A wireless Cone learns music preferences

March 6, 2014 by Nancy Owano weblog

(Phys.org) —The San Francisco-based hardware startup Aether Things has started offering a reservations list for its debut product, a music player that will apply machine learning to figure out what you want to hear. The speaker works with Apple iOS and Mac products. Aether said you need a device running iOS 7+ or Mac OSX 10.9+ Mavericks. The machine, called Cone, will learn musical choices as it goes. The Cone will sell for $399 and is targeted to make its appearance in Spring/Summer of this year, according to Aether Things' news release on Tuesday. Aether, whose co-founder is Danish entrepreneur (Skype, Rdio, Joost) Janus Friis, prides itself as a company that makes "thinking things." According to the Aether website, "Play music at the touch of a button. Change genres and moods with the turn of the dial. Or talk to Cone and tell it what song, genre or artist you want to hear."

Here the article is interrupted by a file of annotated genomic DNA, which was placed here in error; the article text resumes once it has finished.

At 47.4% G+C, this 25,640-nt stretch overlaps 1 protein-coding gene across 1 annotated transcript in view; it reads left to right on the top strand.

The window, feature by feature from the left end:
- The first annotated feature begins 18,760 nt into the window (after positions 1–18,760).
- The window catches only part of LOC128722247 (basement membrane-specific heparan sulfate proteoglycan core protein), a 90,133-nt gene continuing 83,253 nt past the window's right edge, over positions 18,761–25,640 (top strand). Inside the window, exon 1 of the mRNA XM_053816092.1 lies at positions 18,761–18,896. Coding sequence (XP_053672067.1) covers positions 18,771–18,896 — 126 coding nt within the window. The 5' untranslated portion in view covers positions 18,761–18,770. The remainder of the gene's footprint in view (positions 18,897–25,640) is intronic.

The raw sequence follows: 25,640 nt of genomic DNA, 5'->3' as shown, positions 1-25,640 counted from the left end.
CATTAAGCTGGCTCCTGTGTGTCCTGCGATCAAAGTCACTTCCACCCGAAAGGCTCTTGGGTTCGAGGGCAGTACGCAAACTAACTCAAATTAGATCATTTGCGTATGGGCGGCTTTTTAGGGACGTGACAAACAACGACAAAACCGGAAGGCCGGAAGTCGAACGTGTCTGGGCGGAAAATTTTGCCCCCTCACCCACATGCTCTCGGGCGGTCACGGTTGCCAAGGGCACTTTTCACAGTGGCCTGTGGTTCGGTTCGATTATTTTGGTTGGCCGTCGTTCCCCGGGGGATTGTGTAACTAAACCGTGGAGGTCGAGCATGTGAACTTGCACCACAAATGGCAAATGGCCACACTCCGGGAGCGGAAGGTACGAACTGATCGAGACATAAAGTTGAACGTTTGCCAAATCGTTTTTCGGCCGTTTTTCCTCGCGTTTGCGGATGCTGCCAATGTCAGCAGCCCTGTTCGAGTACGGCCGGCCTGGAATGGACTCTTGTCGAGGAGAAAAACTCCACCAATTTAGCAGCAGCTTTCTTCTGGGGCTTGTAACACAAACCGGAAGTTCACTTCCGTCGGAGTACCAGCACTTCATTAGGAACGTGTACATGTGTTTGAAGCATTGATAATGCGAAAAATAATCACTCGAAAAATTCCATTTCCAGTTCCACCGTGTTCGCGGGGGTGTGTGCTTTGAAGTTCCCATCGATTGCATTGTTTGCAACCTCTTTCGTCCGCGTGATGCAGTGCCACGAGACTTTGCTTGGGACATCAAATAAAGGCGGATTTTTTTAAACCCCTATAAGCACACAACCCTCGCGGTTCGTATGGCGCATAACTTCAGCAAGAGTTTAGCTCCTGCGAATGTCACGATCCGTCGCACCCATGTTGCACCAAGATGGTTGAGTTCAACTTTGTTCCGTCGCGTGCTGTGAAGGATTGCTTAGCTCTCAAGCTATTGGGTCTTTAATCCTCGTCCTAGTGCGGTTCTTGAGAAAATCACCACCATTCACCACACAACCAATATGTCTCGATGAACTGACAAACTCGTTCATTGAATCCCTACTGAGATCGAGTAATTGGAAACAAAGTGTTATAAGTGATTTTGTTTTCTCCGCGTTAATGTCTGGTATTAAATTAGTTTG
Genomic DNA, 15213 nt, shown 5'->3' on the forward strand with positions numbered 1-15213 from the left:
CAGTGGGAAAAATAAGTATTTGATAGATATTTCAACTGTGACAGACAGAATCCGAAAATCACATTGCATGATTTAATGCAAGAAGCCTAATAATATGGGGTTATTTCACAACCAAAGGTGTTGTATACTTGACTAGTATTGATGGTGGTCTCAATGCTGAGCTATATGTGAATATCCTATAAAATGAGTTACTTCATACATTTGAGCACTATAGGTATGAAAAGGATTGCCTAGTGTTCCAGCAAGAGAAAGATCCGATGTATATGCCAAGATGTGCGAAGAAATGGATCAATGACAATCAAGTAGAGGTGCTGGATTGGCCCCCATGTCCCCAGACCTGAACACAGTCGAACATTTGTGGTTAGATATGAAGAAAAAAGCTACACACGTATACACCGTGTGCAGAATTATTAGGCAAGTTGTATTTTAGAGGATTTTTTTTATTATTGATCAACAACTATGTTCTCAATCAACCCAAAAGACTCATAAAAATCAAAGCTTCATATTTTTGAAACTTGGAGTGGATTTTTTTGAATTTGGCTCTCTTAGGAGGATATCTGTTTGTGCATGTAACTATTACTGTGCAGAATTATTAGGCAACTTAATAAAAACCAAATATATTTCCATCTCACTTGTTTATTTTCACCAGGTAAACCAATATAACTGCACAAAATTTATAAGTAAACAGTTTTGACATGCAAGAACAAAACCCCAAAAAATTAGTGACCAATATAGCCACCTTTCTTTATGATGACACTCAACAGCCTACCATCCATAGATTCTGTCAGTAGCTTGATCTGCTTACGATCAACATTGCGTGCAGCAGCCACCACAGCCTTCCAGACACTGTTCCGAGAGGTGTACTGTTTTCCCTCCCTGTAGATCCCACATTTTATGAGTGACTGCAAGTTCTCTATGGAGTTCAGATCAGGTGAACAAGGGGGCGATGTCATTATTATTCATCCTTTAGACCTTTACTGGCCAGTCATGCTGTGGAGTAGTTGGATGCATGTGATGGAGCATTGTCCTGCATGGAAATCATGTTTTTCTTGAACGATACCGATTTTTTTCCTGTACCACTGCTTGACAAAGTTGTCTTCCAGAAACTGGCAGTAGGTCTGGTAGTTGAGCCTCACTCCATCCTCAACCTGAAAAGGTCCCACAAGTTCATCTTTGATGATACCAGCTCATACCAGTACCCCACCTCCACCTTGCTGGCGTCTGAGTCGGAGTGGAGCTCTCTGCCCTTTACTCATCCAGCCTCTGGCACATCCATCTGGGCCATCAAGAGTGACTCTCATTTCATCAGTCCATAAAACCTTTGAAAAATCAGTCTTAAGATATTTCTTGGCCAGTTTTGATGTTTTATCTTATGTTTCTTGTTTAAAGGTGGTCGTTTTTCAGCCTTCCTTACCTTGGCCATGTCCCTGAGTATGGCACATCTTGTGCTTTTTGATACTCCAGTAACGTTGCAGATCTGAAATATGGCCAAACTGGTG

Just don't call it a mere radio. With a turn of the dial, Cone is a "thinking which plays audio from streaming music services, Internet radio stations, and podcasts," according to the startup team. Ben Fullerton, head of design at Aether, said the team was using Aether's machine-learning software across and content services to learn what Cone listeners would like.

The product weighs 2.9 pounds and has a built-in rechargeable lithium ion battery, good for eight hours of continuous playback. The device is intended to be easily moved from room to room without needing to be near an outlet. Despite all the mobile gadgetry on hand, Aether's founders saw that there was room for opportunity, to make products and experiences work harder so the user did not have to.

Aether co-founder and Chief Product Officer Duncan Lamb told TechCrunch why the founders pushed to make Aether happen as a thinking-things startup. He said the two looked at AI innovations such as IBM's Watson playing Jeopardy yet, when it comes to consumers, "we still have to tell our computers what we want them to do. And a lot of the 'smart' electronics out there today still require a lot of effort to get them to work," he said.

Aether's team, according to the release, includes people with experience at Nokia, Apple , Google, NASA, Frog and Pixar.

Explore further: Future computing in the ether

More information: Aether Cone

Press release

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